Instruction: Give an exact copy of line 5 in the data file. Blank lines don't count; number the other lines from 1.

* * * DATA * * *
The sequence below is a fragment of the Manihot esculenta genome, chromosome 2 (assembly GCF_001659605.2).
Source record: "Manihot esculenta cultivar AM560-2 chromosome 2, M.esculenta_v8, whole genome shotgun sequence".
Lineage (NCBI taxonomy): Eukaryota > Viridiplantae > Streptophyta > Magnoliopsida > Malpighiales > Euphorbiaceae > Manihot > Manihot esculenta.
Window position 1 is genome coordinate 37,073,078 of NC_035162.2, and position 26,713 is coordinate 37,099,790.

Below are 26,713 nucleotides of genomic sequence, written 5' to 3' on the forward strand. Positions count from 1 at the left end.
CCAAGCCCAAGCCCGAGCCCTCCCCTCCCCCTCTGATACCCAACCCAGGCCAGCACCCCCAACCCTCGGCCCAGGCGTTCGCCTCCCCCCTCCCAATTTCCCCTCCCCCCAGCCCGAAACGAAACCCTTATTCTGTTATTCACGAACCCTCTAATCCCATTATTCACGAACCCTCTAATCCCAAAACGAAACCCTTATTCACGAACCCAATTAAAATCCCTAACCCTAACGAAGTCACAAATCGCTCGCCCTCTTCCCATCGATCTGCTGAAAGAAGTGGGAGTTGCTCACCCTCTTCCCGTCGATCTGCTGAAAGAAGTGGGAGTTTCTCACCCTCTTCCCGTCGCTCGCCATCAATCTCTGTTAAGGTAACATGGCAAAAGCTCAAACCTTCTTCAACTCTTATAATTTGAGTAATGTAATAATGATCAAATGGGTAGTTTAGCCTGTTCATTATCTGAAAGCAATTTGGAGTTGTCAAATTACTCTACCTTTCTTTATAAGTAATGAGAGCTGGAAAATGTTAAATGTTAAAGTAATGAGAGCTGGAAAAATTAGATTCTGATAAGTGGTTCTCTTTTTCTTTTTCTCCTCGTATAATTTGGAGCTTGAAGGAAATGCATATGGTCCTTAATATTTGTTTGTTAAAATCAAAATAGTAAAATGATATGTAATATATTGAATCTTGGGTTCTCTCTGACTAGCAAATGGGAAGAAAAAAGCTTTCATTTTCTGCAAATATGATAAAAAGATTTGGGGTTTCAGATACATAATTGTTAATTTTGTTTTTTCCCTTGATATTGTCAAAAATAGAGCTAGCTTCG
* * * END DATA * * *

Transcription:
Below are 26,713 nucleotides of genomic sequence, written 5' to 3' on the forward strand. Positions count from 1 at the left end.